Croatian Mixed-Gender Conjunct Agreement: An ERP Study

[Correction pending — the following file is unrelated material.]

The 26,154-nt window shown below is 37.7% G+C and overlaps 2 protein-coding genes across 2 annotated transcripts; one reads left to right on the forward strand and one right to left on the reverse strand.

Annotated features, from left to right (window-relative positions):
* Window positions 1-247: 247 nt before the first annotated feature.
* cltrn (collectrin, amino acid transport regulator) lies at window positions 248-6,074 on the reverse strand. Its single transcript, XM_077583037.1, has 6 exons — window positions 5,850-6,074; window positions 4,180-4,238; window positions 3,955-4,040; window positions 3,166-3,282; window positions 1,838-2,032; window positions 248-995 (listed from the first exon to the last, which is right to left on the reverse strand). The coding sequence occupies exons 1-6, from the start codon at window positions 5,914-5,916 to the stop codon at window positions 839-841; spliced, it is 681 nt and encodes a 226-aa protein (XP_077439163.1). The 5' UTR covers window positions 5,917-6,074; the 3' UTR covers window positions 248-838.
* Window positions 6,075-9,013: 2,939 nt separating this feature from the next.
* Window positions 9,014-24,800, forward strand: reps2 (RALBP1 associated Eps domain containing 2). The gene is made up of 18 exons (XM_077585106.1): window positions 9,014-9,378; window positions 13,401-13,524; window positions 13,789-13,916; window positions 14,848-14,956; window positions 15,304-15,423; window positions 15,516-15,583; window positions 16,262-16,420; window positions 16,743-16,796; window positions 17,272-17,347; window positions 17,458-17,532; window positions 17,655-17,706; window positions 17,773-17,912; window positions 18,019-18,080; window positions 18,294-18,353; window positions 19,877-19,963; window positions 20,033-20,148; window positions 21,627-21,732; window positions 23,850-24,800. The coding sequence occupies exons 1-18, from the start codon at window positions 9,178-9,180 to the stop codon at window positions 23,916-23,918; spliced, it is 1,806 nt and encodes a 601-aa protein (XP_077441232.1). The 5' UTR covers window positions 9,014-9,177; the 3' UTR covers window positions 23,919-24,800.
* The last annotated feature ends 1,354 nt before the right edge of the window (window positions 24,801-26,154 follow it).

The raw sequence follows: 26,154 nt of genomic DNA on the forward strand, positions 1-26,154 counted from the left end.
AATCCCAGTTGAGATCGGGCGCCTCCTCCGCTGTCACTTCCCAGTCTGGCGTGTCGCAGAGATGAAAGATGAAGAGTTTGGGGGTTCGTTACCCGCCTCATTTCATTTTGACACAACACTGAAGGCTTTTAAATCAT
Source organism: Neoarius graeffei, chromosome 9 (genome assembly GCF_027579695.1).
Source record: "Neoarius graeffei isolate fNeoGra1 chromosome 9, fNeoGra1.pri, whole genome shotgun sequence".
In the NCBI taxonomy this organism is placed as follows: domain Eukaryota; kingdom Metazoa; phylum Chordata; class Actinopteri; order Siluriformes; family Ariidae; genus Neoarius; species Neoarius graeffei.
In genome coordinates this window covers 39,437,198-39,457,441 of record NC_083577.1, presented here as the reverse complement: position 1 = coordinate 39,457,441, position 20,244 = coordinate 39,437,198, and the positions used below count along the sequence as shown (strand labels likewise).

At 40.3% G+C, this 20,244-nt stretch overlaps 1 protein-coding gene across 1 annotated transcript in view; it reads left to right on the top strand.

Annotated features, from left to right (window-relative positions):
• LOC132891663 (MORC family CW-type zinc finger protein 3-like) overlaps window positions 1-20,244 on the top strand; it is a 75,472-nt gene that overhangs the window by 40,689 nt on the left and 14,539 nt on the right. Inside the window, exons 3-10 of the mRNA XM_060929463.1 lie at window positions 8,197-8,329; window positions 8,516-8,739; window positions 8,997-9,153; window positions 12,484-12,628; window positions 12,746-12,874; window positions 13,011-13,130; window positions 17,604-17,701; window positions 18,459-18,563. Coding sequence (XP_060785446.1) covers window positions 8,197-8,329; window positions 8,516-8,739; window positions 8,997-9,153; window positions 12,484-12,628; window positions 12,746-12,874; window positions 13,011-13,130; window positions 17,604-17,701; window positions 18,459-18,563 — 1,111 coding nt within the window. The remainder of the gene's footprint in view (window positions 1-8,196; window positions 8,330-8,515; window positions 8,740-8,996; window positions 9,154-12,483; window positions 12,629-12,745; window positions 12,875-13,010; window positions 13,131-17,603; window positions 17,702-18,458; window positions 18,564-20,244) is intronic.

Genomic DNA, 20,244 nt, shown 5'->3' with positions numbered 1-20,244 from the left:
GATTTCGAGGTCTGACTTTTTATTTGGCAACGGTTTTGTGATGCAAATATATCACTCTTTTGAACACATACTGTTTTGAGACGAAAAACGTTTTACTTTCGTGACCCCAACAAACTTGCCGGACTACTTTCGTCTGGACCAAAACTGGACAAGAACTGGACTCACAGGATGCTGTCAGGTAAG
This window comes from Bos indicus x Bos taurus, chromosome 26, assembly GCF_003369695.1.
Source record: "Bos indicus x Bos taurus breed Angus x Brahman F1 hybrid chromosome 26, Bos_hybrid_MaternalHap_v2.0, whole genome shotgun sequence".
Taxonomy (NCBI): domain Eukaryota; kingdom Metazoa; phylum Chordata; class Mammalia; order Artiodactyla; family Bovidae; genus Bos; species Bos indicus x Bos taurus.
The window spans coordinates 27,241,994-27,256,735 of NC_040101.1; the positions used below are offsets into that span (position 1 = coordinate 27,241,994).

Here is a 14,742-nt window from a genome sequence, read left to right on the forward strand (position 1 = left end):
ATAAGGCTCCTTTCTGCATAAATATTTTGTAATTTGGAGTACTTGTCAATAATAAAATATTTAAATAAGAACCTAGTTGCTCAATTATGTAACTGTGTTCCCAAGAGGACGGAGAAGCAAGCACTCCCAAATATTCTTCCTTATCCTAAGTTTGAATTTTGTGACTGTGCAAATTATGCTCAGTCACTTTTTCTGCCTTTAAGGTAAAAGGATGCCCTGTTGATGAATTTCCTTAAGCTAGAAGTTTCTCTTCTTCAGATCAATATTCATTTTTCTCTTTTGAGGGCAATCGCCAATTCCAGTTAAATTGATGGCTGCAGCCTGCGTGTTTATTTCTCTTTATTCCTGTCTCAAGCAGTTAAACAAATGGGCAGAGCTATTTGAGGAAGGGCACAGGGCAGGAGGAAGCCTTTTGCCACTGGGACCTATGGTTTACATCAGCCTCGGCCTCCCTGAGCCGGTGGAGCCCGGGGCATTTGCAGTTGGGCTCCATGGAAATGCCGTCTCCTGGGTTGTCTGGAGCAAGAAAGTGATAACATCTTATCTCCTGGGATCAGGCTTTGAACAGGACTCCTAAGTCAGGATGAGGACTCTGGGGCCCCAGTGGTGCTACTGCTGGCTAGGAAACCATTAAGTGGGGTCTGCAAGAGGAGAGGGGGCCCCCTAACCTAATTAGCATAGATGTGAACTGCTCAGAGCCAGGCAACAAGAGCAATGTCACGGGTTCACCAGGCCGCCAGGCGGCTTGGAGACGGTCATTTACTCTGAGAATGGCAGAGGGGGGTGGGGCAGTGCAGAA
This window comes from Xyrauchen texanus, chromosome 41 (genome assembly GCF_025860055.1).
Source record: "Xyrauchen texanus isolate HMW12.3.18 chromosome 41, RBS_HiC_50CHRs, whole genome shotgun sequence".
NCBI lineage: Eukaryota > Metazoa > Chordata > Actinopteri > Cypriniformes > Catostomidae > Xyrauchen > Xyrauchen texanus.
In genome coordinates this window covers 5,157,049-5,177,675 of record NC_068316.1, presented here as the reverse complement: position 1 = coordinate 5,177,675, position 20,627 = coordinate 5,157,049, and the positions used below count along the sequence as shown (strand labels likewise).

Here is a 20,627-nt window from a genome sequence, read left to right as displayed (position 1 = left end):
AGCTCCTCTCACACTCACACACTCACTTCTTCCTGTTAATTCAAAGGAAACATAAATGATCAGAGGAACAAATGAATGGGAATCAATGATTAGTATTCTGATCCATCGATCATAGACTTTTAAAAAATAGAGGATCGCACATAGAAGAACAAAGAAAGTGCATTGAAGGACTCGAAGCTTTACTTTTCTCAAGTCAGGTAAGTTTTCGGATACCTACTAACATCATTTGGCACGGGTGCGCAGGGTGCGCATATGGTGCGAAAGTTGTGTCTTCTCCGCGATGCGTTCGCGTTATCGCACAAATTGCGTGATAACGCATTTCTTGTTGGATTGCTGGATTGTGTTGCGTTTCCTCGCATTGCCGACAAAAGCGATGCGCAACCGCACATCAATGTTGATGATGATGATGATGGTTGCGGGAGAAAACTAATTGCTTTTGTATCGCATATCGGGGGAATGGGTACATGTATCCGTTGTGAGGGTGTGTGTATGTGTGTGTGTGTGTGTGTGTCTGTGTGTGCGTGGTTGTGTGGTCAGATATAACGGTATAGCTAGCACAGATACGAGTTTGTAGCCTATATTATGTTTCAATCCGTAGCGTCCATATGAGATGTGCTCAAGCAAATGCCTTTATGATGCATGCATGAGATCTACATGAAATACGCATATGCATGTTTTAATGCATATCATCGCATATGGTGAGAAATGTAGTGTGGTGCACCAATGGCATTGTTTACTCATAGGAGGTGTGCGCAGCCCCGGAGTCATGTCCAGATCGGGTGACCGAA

In a recent elicited-production study with native speakers of Slovenian, Marušič, Nevins, and Saksida (2007) and Marušič, Nevins, and Badecker (2015) show that there are three distinct variously attested gender-agreement grammars. In this study, the high temporal-resolution of the ERP (event-related potential) technique was used to detect neurological components and measure the processing cost of the three gender-computing mechanisms. The study is comprised of two acceptability judgment experiments, using a factorial design with nonmasculine mixed-gender conjuncts. Experiment 1 contrasts two strategies, Distant- (DCA) and Closest-Conjunct Agreement (CCA), to question whether the linear distance between a participle and the two conjuncts is language- or memory-related. The Experiment 1 results show behaviorally an overall significant effect of gender; and neurologically a memory-related component, the P300. Experiment 2 sets out to detect alternations to the processing cost when default (Def) agreement is added to the experimental paradigm. The Experiment 2 results indicate no gender effects; instead, two language-related components, N250 and N450, were observed, statistically picking out DCA once again. We argue that in an ecologically valid environment where all three grammatical options are made available, processing of DCA is no longer supported by a general cognitive mechanism, such as memory, but is rather computed by language-related processes.
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